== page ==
In present times, a key competitive strategy for businesses is the continuous investigation of new technologies, techniques, and materials that will enable them to introduce new products or services. However, these products and services usually tend to be complex. Therefore, mastering their development, their adaptation for end-users and their successful management, has become one of the key elements of a modern enterprise’s competitive advantage. This is just one of the many reasons why business process management (BPM) is becoming increasingly important.
BPM is a disciplined approach for identifying, designing, executing, documenting, monitoring, controlling, and measuring automated and non-automated business processes, in order to achieve consistent and targeted results that are compatible with organization’s strategic goals. Compared to the traditional management approaches (i.e. functionally-focused and hierarchical), BPM allows organizations to become more efficient, more effective, and more capable of change. However, achieving a successful BPM is challenging, and depends largely on transparent and constantly improving business processes.
So, an important part in BPM is business process modeling, an engineering technique, concerned with the representation of organizational processes, so that current processes may be analyzed and improved in the future. In addition, business process modeling is not only a requirement for many ISO 9000 quality programs, but also plays an important role in the implementation of work-flow management and enterprise resource planning (ERP) systems.
In order to be understood and interoperable, business process modeling has to be based on standardized notations that are usually symbol-based or graphical. Currently, there are two ISO standardized graphical notations for business process modeling: (1) UML – Unified Modeling Language (ISO/IEC 19501:2005) and (2) BPMN – Business Process Model and Notation (ISO/IEC 19510:2013). The focal difference between the two is that UML is object-oriented, whilst BPMN takes a process-oriented approach, more suitable within a business process domain.
BPMN Strengths and Opportunities
BPMN was recently standardized by ISO (International Organization for Standardization), the world’s largest developer of international standards. This has additionally increased the level of confidence and sustainability of BPMN. Since BPMN is standardized and well adopted, it has a potential for improving intra and inter-organizational communication and collaboration. Besides, it has potential for standardized execution of BPMN diagrams and shift towards process-oriented applications.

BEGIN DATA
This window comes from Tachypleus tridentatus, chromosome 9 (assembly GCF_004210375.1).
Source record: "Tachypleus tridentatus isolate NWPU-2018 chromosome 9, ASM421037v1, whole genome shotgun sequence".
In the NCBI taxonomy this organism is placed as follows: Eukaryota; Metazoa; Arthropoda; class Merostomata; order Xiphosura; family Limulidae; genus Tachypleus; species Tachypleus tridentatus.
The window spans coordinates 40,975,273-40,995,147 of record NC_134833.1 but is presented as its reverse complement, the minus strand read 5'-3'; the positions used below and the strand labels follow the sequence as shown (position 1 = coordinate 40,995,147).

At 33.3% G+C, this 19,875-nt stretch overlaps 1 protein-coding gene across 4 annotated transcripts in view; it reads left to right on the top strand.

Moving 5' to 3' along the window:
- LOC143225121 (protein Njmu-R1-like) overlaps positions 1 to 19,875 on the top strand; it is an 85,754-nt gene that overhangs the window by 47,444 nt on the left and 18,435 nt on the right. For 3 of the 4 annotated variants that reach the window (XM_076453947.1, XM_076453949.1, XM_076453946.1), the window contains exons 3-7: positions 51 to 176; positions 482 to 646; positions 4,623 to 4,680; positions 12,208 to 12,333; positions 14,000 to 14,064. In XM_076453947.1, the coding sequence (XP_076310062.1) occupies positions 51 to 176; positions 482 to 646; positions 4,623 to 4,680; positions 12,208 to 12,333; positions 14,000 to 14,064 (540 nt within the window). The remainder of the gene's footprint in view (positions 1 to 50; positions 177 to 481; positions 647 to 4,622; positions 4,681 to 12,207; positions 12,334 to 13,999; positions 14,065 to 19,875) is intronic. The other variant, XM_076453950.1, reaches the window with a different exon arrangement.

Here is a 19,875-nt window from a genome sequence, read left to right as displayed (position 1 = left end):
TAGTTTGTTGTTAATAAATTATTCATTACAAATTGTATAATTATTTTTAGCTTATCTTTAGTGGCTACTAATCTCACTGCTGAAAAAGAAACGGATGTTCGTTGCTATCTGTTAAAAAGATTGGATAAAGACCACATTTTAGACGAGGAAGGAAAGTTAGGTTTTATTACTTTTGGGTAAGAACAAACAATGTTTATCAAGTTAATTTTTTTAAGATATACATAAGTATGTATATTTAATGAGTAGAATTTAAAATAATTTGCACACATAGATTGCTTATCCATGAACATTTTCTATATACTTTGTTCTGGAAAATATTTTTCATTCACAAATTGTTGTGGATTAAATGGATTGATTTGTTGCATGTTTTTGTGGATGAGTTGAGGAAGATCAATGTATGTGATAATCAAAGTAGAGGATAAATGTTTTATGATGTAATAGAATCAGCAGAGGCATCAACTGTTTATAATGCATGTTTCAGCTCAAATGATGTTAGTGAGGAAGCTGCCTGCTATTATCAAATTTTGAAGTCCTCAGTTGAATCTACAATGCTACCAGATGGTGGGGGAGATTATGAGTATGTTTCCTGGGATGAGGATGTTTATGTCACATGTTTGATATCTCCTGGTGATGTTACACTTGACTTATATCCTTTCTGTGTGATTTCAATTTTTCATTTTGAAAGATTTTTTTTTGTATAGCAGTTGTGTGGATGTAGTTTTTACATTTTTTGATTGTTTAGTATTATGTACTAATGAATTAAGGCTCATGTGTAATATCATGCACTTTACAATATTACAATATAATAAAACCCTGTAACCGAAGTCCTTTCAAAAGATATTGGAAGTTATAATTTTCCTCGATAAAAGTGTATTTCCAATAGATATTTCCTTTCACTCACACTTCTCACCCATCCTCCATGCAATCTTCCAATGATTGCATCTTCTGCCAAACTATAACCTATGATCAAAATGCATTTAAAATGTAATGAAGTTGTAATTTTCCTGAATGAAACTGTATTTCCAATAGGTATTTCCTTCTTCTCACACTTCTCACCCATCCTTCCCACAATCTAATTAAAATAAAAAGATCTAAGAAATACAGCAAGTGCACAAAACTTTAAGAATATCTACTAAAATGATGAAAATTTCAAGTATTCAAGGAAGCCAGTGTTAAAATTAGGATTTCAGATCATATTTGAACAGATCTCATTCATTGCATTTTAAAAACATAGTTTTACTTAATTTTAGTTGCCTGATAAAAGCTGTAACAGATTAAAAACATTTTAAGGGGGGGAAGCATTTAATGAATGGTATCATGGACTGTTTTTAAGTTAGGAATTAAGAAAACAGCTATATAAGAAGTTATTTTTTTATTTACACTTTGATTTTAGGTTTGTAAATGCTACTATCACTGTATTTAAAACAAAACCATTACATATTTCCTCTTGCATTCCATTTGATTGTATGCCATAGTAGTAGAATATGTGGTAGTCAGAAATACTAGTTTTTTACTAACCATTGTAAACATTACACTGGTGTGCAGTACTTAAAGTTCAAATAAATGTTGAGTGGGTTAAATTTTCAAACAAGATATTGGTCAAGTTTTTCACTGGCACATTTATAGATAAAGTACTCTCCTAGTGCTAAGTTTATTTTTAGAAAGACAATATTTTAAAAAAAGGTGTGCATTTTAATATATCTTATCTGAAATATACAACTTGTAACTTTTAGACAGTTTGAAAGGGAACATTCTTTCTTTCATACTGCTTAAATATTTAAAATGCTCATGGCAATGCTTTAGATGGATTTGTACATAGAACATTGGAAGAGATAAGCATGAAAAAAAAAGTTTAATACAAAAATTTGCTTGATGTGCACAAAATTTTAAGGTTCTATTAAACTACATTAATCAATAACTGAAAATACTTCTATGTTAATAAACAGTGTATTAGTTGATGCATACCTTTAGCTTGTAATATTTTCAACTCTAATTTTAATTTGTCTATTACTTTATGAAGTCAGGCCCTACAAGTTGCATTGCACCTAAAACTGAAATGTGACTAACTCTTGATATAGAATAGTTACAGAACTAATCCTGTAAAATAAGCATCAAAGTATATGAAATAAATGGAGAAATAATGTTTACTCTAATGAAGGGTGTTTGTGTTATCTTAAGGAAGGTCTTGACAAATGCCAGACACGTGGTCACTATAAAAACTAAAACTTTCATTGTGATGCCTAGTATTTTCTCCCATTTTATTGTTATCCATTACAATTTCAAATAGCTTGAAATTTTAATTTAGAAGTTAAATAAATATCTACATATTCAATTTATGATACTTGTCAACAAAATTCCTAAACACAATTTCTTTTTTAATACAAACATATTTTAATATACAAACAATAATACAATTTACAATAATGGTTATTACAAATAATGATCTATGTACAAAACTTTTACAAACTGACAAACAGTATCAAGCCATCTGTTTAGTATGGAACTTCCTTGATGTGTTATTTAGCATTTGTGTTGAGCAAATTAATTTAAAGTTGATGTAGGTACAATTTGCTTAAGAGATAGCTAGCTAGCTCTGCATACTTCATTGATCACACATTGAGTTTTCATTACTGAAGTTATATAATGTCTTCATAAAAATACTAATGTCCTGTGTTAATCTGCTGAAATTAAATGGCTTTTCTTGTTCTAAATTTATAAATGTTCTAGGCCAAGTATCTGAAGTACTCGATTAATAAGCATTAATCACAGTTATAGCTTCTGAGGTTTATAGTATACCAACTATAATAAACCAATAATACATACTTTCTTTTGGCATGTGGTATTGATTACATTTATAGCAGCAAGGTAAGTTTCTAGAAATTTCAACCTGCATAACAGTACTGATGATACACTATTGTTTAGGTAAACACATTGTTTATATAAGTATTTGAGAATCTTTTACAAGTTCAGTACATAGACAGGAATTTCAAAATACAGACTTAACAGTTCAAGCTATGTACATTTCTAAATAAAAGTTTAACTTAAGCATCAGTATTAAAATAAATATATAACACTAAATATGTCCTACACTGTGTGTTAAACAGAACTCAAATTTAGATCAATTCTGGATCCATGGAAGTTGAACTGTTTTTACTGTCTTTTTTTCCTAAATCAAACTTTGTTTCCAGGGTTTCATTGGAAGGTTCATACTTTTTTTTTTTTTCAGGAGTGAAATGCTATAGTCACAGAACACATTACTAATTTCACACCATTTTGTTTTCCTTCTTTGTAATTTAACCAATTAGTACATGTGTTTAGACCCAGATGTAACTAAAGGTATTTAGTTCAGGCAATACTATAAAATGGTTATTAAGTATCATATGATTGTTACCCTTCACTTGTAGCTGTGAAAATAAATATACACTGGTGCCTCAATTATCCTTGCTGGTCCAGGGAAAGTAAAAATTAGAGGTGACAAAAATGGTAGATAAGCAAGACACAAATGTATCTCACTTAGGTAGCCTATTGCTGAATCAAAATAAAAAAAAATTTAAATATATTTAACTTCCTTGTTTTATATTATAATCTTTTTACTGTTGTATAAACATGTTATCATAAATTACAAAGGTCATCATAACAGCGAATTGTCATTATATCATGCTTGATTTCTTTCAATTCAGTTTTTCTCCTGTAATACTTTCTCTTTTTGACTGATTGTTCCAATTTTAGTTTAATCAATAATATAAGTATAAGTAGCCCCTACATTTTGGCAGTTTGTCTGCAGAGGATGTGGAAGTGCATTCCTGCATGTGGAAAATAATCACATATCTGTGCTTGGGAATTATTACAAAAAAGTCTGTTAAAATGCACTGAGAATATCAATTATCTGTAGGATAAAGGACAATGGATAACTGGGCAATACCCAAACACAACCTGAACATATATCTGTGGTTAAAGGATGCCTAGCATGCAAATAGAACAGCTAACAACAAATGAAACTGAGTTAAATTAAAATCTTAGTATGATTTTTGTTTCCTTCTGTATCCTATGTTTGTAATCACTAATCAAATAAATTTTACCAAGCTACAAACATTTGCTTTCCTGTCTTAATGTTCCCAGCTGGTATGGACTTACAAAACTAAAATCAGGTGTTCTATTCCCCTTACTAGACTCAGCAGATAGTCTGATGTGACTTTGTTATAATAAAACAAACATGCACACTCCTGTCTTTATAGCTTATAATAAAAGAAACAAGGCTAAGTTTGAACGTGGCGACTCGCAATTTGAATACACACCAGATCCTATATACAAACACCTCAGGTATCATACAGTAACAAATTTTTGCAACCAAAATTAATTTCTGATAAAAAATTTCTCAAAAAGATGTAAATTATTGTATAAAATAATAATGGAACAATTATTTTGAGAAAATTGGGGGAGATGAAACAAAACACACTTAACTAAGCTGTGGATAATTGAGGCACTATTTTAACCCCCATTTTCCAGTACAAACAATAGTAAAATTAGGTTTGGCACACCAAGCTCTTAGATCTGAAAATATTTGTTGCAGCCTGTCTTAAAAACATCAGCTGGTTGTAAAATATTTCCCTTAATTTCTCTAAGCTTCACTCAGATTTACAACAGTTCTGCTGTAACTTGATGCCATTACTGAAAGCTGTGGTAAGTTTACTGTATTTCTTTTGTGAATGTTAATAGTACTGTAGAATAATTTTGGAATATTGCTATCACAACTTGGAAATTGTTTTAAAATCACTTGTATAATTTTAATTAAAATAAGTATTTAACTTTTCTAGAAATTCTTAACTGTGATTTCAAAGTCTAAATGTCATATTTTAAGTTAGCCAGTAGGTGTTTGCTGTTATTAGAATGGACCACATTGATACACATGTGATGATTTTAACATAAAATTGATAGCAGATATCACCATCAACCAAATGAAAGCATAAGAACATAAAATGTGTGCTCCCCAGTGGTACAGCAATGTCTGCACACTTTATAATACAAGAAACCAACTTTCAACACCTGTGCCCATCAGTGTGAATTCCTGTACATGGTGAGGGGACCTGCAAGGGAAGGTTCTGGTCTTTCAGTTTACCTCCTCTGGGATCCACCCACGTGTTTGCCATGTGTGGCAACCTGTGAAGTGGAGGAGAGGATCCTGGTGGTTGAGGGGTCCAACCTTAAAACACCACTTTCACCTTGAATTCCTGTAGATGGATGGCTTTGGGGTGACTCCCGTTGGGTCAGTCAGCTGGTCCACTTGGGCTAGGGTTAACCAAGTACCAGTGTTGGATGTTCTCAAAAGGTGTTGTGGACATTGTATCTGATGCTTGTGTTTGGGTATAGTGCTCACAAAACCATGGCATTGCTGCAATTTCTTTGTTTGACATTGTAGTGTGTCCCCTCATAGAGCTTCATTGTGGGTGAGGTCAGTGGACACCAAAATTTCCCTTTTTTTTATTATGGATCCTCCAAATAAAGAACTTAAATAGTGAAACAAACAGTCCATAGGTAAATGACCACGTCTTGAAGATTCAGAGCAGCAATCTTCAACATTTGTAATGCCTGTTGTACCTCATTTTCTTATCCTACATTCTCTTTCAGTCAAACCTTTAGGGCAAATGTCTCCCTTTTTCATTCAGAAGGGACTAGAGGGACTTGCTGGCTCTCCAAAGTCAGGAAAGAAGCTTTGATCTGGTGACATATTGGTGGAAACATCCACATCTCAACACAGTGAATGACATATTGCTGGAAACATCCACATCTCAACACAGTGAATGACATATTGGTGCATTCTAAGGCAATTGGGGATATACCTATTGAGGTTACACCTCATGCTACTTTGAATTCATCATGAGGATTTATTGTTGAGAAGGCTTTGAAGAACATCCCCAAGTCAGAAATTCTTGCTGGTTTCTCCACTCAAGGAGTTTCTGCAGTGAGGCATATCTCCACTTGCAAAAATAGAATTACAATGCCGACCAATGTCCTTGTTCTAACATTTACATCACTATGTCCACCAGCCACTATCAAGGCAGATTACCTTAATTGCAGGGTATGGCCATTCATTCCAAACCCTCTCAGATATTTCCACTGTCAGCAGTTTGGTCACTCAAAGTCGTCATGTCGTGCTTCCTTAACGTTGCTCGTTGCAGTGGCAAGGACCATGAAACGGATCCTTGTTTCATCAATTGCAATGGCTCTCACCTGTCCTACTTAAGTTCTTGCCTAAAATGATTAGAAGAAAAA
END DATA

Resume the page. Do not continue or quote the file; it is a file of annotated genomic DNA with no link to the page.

BPMN specification defines execution semantics and diagram interchange. Execution semantics describes a clear and precise understanding of the operation of the BPMN elements, where diagram interchange enables interchange of BPMN diagrams, including graphical information that language users have control over (e.g. position of nodes and line routing points). Both of them (execution semantics and diagram interchange) improve interoperability between tools as well independence of modeling tools and vendors.
BPMN consist of over 100 graphical elements and defines different types of models (internal, public, choreographies, conversations, collaborations). These increases the possibilities of BPMN use and process models expressiveness. Additionally, BPMN defines extensibility mechanisms, which additionally increase the possibilities of BPMN use (e.g. adaptation for different domains, markets, etc.).
BPMN Weaknesses and Threats
The BPMN standard is quite comprehensive. It is defined over 500 pages and consists of over 100 graphical process elements. This makes BPMN quite difficult to learn and adapt! In addition, if not learned comprehensively, users could interpret BPMN elements or the semantics of BPMN diagrams in different ways, which could lead to incorrect conclusions.
Despite its defined execution semantics, different BPMN vendors implement the execution of BPMN diagrams in different (i.e. non-standardized) ways. This makes it difficult to exchange BPMN diagrams between different tools and restricts modelers to specific products or vendors. In addition, the majority of BPMN tools offer only partial support for the execution of BPMN diagrams (i.e. only a subset of BPMN elements).
The following table summarizes the strengths, weaknesses, opportunities and threats of modeling and managing business processes with BPMN.
To summarize the SWOT table above, it can be concluded that BPMN is a well-adopted process-modeling standard with good industrial support. Its major drawbacks are related to its complexity, which affects end users (e.g. difficult to learn, wrong interpretation of BPMN diagrams) as well BPMN tool vendors (i.e. partial and non-standardized BPMN implementations). So the focal challenge for the future remains to assure strict implementation of BPMN standard in the corresponding modeling and execution environments.